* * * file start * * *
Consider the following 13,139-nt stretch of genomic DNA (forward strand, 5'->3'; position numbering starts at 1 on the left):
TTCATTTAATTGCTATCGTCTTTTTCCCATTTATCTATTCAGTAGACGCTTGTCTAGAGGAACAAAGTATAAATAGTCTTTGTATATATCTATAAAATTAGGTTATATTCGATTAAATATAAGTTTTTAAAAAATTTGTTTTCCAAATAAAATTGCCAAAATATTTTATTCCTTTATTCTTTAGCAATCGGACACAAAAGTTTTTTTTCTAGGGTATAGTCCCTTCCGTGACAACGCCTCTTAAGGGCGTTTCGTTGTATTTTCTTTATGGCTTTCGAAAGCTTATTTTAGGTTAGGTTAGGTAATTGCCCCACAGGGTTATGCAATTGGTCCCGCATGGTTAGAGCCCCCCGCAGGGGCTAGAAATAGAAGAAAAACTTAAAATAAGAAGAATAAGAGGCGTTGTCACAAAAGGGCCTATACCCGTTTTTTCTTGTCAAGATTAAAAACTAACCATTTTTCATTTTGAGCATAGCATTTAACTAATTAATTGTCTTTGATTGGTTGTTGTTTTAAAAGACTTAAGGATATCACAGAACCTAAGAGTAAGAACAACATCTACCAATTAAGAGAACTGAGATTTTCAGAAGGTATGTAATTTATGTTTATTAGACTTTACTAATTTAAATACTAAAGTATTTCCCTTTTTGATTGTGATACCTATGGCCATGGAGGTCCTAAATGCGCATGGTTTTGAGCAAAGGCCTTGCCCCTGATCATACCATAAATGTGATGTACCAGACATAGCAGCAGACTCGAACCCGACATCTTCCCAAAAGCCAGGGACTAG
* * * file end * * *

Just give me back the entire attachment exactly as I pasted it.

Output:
Consider the following 13,139-nt stretch of genomic DNA (forward strand, 5'->3'; position numbering starts at 1 on the left):
TTCATTTAATTGCTATCGTCTTTTTCCCATTTATCTATTCAGTAGACGCTTGTCTAGAGGAACAAAGTATAAATAGTCTTTGTATATATCTATAAAATTAGGTTATATTCGATTAAATATAAGTTTTTAAAAAATTTGTTTTCCAAATAAAATTGCCAAAATATTTTATTCCTTTATTCTTTAGCAATCGGACACAAAAGTTTTTTTTCTAGGGTATAGTCCCTTCCGTGACAACGCCTCTTAAGGGCGTTTCGTTGTATTTTCTTTATGGCTTTCGAAAGCTTATTTTAGGTTAGGTTAGGTAATTGCCCCACAGGGTTATGCAATTGGTCCCGCATGGTTAGAGCCCCCCGCAGGGGCTAGAAATAGAAGAAAAACTTAAAATAAGAAGAATAAGAGGCGTTGTCACAAAAGGGCCTATACCCGTTTTTTCTTGTCAAGATTAAAAACTAACCATTTTTCATTTTGAGCATAGCATTTAACTAATTAATTGTCTTTGATTGGTTGTTGTTTTAAAAGACTTAAGGATATCACAGAACCTAAGAGTAAGAACAACATCTACCAATTAAGAGAACTGAGATTTTCAGAAGGTATGTAATTTATGTTTATTAGACTTTACTAATTTAAATACTAAAGTATTTCCCTTTTTGATTGTGATACCTATGGCCATGGAGGTCCTAAATGCGCATGGTTTTGAGCAAAGGCCTTGCCCCTGATCATACCATAAATGTGATGTACCAGACATAGCAGCAGACTCGAACCCGACATCTTCCCAAAAGCCAGGGACTAG